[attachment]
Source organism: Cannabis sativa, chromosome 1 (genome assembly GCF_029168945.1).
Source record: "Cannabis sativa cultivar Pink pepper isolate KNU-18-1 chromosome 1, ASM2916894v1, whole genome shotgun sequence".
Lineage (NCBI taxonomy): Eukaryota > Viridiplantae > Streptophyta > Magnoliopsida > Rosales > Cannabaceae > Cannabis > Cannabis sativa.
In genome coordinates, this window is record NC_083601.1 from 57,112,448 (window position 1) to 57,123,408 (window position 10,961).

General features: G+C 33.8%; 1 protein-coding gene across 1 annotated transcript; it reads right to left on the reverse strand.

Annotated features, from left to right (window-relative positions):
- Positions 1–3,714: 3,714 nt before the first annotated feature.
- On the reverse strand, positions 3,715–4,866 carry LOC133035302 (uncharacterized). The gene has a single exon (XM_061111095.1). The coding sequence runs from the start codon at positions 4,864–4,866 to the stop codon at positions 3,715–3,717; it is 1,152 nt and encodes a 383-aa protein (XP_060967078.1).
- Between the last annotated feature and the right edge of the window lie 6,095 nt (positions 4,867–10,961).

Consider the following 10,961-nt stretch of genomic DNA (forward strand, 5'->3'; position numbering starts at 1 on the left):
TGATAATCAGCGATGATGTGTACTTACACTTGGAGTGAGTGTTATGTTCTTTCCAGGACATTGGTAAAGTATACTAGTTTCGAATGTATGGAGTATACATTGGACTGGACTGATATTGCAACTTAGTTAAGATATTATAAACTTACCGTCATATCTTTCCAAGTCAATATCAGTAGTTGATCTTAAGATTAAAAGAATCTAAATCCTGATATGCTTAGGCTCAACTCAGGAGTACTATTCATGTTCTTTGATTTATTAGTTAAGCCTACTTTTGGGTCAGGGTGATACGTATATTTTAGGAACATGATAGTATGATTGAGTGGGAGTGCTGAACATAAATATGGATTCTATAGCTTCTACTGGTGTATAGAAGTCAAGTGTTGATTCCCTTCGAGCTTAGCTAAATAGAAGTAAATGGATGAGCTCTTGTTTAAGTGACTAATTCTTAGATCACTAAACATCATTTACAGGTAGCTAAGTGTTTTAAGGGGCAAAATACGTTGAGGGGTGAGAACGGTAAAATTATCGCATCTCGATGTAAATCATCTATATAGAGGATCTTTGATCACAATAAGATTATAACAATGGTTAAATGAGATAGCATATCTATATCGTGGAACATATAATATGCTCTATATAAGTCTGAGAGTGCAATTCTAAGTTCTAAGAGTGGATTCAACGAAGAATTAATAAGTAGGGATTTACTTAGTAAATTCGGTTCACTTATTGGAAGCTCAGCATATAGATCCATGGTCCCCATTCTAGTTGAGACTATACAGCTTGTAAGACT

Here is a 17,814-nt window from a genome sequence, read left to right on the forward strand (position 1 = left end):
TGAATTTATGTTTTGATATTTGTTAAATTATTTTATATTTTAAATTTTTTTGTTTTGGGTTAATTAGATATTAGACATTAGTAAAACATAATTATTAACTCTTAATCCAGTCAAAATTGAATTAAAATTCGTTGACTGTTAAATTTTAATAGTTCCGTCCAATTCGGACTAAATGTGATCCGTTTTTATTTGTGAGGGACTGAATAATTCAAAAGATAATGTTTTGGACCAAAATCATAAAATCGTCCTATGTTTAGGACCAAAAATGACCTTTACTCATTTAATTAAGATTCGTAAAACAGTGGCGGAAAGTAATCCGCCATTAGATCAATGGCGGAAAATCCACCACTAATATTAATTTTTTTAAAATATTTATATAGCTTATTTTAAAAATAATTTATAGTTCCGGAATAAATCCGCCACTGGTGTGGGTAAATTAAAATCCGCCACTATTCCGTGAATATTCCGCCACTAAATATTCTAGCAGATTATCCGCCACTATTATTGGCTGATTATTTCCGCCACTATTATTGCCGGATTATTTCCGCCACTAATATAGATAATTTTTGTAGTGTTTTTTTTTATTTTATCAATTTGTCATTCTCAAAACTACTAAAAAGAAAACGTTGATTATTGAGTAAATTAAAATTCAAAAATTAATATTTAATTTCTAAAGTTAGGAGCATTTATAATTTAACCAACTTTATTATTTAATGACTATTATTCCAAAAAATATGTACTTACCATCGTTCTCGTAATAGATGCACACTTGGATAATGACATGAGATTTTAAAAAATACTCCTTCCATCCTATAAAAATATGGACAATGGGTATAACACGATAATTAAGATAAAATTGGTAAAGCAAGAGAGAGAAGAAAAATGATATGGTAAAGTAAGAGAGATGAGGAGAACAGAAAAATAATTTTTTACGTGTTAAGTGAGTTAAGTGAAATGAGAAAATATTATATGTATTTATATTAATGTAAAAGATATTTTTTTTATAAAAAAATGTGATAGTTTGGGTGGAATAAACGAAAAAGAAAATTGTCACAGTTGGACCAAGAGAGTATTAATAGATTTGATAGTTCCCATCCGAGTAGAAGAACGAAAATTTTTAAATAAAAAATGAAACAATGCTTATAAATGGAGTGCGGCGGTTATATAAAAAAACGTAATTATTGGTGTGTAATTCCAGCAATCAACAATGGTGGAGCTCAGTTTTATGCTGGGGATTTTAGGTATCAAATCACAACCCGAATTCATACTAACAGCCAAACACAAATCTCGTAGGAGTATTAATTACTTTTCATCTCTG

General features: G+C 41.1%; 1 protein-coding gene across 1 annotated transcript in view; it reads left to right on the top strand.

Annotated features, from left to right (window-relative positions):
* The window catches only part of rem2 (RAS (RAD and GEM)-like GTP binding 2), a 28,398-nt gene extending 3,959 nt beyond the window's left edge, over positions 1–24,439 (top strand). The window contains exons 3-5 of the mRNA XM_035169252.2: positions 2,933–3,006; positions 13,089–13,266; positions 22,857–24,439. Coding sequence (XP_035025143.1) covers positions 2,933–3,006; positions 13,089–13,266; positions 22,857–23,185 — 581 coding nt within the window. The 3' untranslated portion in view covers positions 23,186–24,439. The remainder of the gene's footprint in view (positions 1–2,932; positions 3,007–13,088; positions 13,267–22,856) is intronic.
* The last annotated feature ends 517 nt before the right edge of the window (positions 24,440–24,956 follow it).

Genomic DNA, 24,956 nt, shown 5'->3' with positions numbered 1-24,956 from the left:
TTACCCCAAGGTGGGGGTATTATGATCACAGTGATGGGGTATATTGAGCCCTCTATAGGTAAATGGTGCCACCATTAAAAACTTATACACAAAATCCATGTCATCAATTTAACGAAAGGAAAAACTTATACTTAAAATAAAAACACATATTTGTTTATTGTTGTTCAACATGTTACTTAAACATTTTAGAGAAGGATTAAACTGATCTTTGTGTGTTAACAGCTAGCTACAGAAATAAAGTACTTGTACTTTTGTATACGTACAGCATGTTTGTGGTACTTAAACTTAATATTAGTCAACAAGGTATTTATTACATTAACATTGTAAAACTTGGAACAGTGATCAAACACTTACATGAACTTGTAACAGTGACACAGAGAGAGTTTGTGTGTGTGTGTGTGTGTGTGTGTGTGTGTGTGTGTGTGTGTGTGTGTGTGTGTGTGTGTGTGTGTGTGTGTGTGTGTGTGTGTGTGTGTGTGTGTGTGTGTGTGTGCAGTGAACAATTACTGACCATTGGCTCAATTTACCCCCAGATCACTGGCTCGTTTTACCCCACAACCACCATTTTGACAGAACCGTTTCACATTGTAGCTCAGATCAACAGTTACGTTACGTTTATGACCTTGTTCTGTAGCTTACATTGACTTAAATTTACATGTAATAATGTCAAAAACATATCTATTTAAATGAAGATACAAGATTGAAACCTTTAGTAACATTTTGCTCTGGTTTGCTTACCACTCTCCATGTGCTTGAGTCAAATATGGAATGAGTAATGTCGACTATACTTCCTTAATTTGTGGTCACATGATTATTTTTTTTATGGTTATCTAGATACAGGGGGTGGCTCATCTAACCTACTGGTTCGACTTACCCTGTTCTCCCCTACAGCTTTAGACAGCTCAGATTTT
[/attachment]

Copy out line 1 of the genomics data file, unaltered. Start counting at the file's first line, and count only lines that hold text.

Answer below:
Source organism: Cannabis sativa, chromosome 1 (genome assembly GCF_029168945.1).